Portuguese American Journal

Google doodles Amália Rodrigues – Portugal

Google-Portugal search engine users were surprised Saturday to find an allegoric “doodle” of Portuguese Fado singer Amália Rodrigues.

Doodles are known as the decorative changes that are made to the Google logo to celebrate holidays, anniversaries, and the lives of famous artists and scientists.

Those who clicked on Google-Portugal doodle Saturday found links directing them to websites and YouTube videos featuring the Portuguese diva.

The goal was to honor Amália Rodrigues on her birthday. Amália, who died on October 6, 1999, would have been 91 yesterday. Or would she?

Amalia Rodrigues doodle.

Apparently, according to Amália, nobody in her family knew exactly on which day she was born. She used to say that her mother had forgotten to register and that, after sometime, no one could remember the exact day of her birth.

Not being sure of her day of birth, Amália chose to celebrate her birthday on July 1, until years later she found out that, according to official records, she was born on July 23, 1920. She was amused and decided to celebrate her birthday on both dates.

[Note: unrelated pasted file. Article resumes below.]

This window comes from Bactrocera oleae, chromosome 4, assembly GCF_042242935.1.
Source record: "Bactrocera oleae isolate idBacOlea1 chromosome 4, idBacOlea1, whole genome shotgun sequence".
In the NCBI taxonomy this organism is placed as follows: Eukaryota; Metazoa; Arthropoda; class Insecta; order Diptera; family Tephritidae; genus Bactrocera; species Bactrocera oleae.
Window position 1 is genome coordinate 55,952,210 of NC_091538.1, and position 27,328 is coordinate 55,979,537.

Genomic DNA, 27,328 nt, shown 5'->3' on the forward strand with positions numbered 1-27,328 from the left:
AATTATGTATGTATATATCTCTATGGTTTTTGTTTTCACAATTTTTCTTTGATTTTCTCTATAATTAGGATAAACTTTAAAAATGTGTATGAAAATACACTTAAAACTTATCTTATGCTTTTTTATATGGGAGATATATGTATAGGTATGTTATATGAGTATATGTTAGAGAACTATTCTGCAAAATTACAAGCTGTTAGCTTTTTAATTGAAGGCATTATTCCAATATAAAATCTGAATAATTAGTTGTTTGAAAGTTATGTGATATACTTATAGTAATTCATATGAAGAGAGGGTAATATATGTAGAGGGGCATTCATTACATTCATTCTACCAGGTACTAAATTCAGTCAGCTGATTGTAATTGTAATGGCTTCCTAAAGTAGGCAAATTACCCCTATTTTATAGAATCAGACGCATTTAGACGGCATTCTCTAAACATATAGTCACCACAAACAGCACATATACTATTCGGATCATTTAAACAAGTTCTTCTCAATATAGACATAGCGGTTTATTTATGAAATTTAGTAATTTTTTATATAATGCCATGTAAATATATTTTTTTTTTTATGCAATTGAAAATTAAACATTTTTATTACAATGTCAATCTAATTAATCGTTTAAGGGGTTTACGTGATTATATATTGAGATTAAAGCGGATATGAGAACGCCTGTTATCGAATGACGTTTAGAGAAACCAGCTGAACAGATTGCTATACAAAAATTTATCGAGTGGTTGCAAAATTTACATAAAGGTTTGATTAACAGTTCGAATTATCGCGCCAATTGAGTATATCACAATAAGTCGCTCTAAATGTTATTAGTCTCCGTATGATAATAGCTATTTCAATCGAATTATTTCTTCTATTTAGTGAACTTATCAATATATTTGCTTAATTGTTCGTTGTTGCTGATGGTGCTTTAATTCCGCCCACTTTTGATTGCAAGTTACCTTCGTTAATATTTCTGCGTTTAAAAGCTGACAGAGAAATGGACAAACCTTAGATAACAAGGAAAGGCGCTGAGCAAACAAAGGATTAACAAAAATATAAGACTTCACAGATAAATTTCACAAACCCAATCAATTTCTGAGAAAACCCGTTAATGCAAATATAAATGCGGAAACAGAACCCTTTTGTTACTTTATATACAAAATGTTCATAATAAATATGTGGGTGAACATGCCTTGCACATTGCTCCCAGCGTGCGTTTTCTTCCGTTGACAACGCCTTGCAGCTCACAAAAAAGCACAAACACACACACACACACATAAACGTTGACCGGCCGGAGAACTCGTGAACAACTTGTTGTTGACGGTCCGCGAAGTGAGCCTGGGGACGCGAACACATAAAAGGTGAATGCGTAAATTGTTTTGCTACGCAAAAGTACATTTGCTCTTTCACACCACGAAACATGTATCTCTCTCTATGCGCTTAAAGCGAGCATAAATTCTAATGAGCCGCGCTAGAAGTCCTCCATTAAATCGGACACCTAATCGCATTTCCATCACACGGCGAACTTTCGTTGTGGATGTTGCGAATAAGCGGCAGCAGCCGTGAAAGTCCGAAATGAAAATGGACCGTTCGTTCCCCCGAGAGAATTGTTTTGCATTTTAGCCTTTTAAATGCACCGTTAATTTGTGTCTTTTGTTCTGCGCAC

Fernando Pessoa doodle, inspired on the famous portrait by another Portuguese icon, painter José de Almada Negreiros.

Recently Google-Portugal search engine also featured Portuguese poet Fernando Pessoa on his 123th birthday. Fernando Pessoa, born June 13, 1888, was a Portuguese poet, writer, literary critic and translator, one of the most significant literary figures of the 20th century and one of the greatest poets in Portuguese language.

Amália Rodrigues (1920-1999) was born in Lisbon, Portugal to a poor and numerous family. Since her childhood she showed a talent for singing. She debuted formally in 1939 at 19 years old, becoming a great success both in Portugal and abroad. During her last years, Amália received countless tributes inside and outside of Portugal. President of Portugal Mário Soares honored her and the Pope John Paul II received her in a private audience at the Vatican. She died in her sleep at her home in Lisbon on October 6, 1999.

Over the years, doodles on the Google homepage have made searching on Google more fun and enjoyable for its users worldwide. When doodles were first created, nobody had anticipated how popular and integral they would become to the Google search experience. Nowadays, many users excitedly anticipate the release of each new doodle and some even collect them. See the Google-Doodle collection >>

Amalia Rodrigues: The Voice Of Extreme Expression (NPR). Read more >>

THE ART OF AMÁLIA  (PART 1 of 21) – YouTube >>


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